Have you ever woken up from a deep slumber, feeling incredibly well-rested, but also incredibly sticky? If it just so happens that, more often than you'd like to admit, you wake up in the a.m. with spots of your PJs soaked through, and little beads of perspiration on your forehead, chances are this isn't a situation of you being an overactive freak in the sheets (though, if that is what that means, more power to you). So, why do you sweat so much in your sleep, if it isn't a direct result of a healthy sexual appetite? Well, it turns out, Women's Health UK reports that 15 to 30 percent of women wake up drenched in the a.m. for a whole host of different reasons, from pajama problems to anxiety issues.
The good news is, it's not necessarily abnormal to experience the occasional night sweat. In fact, certified sleep science coach and founder of SleepZoo, Chris Brantner, tells Elite Daily that frequent night sweats in women can be a tell-tale sign of menopause. However, I'm going to assume if you're reading this article, you probably aren't quite there yet. So, if you're profusely sweating throughout the night, and it isn't because the female reproductive system is causing a bunch of heat waves to ball up and burst from the inside of your body and trickle out onto the surface of your skin in the form of water droplets, what's the deal?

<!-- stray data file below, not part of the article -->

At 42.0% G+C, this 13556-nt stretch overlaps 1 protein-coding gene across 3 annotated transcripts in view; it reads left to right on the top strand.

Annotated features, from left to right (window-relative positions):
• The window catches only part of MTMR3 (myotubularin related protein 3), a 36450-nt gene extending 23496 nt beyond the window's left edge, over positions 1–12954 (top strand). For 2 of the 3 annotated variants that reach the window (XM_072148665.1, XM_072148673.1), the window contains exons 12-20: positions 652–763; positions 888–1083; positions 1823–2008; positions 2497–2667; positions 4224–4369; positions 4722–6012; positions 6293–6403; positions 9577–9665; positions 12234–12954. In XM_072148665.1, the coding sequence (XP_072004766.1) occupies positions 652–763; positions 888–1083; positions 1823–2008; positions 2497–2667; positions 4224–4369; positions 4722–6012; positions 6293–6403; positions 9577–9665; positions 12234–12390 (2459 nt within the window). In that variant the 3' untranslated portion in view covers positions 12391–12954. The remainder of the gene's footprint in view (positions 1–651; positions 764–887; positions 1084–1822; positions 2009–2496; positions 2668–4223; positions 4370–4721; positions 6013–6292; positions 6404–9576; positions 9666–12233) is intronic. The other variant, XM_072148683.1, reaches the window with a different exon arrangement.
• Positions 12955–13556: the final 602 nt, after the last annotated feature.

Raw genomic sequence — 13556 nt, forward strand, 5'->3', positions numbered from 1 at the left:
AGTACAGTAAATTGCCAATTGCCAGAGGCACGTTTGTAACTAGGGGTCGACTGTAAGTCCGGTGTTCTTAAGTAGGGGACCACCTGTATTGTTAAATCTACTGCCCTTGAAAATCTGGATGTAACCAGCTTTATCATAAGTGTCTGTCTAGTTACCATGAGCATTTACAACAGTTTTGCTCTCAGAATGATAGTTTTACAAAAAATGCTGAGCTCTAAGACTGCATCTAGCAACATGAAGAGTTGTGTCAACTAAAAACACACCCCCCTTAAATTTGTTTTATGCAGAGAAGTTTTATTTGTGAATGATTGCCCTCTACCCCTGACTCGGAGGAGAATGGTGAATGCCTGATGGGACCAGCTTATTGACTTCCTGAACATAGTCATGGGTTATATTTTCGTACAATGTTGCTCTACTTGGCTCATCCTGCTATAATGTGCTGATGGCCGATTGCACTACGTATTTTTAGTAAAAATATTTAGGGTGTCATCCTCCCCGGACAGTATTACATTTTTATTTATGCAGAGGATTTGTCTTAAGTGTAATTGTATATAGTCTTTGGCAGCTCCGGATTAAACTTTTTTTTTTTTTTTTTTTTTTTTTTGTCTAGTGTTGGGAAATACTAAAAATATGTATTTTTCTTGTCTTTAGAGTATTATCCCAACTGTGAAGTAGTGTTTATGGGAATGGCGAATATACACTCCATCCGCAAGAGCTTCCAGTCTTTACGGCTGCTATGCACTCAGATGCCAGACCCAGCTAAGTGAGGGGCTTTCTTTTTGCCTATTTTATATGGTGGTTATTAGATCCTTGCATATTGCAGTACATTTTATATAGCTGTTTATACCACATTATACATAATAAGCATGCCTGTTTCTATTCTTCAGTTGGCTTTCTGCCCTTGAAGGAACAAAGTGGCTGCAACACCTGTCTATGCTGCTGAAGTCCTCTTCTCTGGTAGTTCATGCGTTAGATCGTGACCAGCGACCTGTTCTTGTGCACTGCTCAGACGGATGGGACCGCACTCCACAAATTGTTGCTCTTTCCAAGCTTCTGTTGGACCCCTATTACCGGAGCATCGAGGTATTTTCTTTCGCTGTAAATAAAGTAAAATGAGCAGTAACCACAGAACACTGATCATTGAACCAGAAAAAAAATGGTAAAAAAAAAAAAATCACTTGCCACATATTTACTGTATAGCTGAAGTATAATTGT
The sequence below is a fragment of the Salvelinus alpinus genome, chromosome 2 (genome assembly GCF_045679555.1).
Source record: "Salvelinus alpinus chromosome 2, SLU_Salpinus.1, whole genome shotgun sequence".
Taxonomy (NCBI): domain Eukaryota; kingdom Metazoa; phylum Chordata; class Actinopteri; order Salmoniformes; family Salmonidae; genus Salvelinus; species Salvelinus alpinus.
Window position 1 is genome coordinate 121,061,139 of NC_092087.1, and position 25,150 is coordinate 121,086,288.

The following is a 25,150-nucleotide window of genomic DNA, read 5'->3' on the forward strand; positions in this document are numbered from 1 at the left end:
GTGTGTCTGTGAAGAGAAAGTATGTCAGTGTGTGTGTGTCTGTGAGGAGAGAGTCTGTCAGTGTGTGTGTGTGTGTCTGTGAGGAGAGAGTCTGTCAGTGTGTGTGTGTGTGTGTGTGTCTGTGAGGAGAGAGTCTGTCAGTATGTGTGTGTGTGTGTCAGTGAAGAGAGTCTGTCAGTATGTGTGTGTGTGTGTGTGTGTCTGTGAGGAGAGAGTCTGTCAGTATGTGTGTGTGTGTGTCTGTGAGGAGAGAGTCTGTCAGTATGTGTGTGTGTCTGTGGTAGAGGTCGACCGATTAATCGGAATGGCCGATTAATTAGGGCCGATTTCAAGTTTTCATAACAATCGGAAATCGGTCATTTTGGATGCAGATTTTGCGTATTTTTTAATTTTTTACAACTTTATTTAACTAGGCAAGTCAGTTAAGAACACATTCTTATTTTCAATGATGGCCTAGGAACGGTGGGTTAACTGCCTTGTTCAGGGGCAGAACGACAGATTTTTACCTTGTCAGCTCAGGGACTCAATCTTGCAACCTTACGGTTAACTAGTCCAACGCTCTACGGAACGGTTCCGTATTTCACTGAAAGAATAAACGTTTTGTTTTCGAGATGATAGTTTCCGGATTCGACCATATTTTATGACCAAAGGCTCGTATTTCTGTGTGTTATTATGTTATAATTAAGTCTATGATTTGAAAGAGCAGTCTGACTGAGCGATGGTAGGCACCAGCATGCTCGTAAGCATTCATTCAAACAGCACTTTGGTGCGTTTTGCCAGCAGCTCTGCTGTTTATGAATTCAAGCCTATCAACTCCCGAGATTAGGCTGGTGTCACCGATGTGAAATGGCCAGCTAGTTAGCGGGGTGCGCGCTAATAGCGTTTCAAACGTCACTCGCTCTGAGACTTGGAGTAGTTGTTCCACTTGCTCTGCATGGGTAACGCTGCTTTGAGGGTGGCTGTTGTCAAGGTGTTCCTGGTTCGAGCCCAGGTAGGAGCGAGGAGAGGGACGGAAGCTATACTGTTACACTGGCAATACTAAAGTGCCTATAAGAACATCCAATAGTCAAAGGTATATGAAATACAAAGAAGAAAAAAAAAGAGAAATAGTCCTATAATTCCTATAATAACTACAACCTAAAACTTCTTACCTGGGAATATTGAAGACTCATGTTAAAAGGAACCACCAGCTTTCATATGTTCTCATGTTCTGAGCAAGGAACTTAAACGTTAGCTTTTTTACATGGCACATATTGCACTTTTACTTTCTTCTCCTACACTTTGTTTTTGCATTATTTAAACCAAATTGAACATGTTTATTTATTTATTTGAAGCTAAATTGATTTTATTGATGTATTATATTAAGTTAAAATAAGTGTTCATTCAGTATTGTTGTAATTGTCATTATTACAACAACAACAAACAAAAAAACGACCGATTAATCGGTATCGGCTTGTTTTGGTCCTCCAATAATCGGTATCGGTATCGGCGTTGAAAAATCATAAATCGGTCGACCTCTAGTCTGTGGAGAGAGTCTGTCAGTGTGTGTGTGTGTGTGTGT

According to Dr. Sam Rodgers, GP and medical director of Medichecks, night sweats can be defined as "sweating that is heavy enough to soak your bedclothes and/or bedding to the extent that you consider changing them in the middle of the night." It could be, he told Women's Health UK, due to a thick duvet, or having the heat on too high. But sweating all night, every night can also be concerning if it's a result of something psychological, like anxiety. To provide a little more insight, here are a few reasons why you might be experiencing extreme night sweats, and how to deal.